12. Characteristic of bio-geometric profile of students’ posture and physical fitness in process of physical education

    OpenAIRE

    Dudko M.V.

    2015-01-01

    Purpose: to determine specific features of bio-geometric profile of posture and physical fitness of students in process of physical education. Material: 250 students were tested. Video-recording and analysis of bio-geometric profile of human posture were fulfilled. Program Torso was used for this purpose. Results: it was found out that only 15.2% of students had correct posture. The most quantity of posture abnormalities was detected in 36.4% of the tested. In sagittal plane we observed the f...

  13. Gait, posture and cognition in Parkinson's disease

    Directory of Open Access Journals (Sweden)

    Alessandra Ferreira Barbosa

    Full Text Available ABSTRACT Gait disorders and postural instability are the leading causes of falls and disability in Parkinson's disease (PD. Cognition plays an important role in postural control and may interfere with gait and posture assessment and treatment. It is important to recognize gait, posture and balance dysfunctions by choosing proper assessment tools for PD. Patients at higher risk of falling must be referred for rehabilitation as early as possible, because antiparkinsonian drugs and surgery do not improve gait and posture in PD.

  14. Visual Vection does not Perturb Squatting Posture

    Directory of Open Access Journals (Sweden)

    Dietrich Gilles

    2011-12-01

    Full Text Available Vision contributes fundamentally to the control of the standing posture. The illusion of self motion falsely perceived (vection increases postural sway while standing. In this paper we examine the effect of vection on both standing and deep squatting with the hypothesis that the squatting posture should not be disturbed by the conflict of sensory information due to vection. The results show that standing posture only was affected by the visual stimuli. The widespread use of squatting for work as well as rest could be due in part to this lack of effect of sensory perturbation on postural stability.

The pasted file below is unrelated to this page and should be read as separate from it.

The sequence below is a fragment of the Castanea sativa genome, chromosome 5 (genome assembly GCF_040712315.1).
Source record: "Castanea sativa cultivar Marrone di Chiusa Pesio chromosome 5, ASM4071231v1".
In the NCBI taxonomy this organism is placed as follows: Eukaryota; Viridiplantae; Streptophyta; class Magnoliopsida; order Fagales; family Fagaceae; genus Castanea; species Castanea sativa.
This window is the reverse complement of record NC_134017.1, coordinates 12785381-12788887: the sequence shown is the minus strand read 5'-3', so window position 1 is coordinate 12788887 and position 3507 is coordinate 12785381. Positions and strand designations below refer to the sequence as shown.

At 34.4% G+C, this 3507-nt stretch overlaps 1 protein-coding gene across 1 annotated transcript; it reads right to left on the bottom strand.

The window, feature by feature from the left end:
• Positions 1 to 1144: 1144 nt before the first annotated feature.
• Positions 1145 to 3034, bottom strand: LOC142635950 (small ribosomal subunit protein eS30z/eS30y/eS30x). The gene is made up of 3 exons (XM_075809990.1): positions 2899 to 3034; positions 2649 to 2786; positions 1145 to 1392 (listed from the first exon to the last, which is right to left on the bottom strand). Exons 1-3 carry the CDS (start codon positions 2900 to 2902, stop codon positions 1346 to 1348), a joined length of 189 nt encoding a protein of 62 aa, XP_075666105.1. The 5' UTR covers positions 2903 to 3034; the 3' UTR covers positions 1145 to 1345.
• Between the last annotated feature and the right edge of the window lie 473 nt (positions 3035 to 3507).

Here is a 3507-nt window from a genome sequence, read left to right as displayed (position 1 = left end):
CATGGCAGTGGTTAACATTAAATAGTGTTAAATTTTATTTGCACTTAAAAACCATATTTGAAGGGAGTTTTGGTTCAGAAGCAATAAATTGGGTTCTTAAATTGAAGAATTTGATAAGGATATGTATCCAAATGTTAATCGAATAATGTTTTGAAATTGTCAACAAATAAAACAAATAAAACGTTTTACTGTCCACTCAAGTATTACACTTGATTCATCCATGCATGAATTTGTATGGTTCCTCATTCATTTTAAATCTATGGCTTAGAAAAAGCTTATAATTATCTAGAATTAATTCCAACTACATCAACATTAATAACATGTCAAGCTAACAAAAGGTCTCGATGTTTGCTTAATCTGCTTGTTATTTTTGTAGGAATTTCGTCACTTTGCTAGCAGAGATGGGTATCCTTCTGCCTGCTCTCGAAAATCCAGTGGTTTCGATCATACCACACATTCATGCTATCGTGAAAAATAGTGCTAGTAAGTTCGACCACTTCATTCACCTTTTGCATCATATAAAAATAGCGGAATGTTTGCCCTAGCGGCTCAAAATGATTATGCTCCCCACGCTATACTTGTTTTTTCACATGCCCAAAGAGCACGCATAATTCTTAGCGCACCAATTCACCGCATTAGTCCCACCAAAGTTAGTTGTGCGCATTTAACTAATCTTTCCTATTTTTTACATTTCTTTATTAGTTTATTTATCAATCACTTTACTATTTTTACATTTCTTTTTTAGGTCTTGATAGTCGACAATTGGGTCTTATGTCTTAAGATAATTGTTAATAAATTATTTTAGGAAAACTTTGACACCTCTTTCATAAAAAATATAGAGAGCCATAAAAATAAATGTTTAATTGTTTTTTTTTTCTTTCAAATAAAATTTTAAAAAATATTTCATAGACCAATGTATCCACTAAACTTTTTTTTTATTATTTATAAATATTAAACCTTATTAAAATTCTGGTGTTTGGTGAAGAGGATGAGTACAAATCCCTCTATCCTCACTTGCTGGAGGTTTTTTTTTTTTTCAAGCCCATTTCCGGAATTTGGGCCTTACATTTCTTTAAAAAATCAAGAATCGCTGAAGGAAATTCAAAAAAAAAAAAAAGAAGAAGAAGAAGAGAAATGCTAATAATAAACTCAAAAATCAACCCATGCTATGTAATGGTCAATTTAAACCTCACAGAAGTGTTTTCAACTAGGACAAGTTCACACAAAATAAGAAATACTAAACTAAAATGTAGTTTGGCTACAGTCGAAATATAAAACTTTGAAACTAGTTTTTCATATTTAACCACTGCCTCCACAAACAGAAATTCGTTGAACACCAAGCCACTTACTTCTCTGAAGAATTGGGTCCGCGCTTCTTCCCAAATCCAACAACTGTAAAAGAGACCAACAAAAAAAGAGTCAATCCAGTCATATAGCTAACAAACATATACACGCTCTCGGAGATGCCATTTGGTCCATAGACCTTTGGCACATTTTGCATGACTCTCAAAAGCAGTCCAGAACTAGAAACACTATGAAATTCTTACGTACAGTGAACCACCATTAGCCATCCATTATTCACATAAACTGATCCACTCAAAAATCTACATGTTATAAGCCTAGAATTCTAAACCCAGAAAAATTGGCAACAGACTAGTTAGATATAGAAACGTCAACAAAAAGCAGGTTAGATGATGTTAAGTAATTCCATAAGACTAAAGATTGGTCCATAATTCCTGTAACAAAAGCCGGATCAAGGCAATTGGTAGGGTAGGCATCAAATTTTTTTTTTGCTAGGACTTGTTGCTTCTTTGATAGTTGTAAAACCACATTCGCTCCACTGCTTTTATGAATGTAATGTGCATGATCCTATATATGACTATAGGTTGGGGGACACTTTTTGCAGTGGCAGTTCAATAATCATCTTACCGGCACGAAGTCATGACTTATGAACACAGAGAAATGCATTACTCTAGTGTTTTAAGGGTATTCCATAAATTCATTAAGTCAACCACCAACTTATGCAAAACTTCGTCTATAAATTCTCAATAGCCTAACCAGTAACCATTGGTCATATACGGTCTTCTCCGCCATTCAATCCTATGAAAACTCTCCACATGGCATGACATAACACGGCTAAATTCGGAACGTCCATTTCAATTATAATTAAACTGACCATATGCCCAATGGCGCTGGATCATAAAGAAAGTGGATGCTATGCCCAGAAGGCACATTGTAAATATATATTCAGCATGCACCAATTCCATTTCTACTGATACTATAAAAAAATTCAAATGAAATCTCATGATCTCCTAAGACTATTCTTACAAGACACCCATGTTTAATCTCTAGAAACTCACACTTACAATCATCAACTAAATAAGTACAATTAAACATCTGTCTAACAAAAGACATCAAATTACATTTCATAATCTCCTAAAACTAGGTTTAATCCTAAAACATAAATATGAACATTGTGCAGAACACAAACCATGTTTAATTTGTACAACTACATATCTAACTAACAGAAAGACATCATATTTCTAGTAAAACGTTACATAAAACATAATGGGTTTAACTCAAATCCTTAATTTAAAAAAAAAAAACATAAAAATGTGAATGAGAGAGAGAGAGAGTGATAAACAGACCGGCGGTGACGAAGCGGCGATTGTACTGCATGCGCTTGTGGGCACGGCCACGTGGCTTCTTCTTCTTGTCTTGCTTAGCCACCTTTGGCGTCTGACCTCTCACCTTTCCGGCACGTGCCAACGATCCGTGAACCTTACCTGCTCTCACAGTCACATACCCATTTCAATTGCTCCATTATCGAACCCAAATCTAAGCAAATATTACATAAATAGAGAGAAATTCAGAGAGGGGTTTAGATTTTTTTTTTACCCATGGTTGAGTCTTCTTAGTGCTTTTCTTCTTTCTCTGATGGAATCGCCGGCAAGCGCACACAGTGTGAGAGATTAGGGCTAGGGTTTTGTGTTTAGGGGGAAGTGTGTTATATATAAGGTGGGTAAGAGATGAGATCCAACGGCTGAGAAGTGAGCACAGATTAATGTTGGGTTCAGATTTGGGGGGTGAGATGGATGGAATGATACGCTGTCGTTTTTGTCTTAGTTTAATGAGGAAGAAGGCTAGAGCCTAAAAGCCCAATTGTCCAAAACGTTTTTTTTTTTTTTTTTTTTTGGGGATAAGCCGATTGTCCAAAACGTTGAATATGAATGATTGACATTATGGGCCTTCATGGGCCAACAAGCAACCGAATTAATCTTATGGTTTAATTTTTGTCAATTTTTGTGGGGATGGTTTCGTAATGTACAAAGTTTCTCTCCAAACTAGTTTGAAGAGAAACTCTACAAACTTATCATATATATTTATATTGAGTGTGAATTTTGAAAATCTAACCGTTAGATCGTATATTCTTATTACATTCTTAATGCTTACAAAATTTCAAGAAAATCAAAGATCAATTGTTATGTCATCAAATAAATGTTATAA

15. Postural analysis of nursing work.

    Science.gov (United States)

    Hignett, S

    1996-06-01

    Back pain in the nursing profession is an acknowledged wide spread occupational hazard. This study used OWAS (Ovako Working posture Analysis System) to measure the severity of the working postures adopted by nurses on Care of the Elderly wards when carrying out manual handling operations for animate and inanimate loads. Twenty-six nurses were observed on 31 occasions to obtain 4299 observations, these data were collected and processed using the OWASCO and OWASAN programs, and then analysed by grouping the results into defined patient (animate) handling and non-patient (inanimate) handling tasks. A statistical comparison was made between the two groups using the percentage of action categories two, three and four, to the total number of action categories. A significant difference (p < 0.05) was found, demonstrating that the percentage of harmful postures adopted during patient handling tasks was significantly higher than during non-patient handling tasks. This high level of postural stress and the poor track record of risk management within the Health Care Industry leads to the recommendation that an attitudinal change is needed to successfully address and reduce the manual handling burden which is currently being carried by the nursing staff.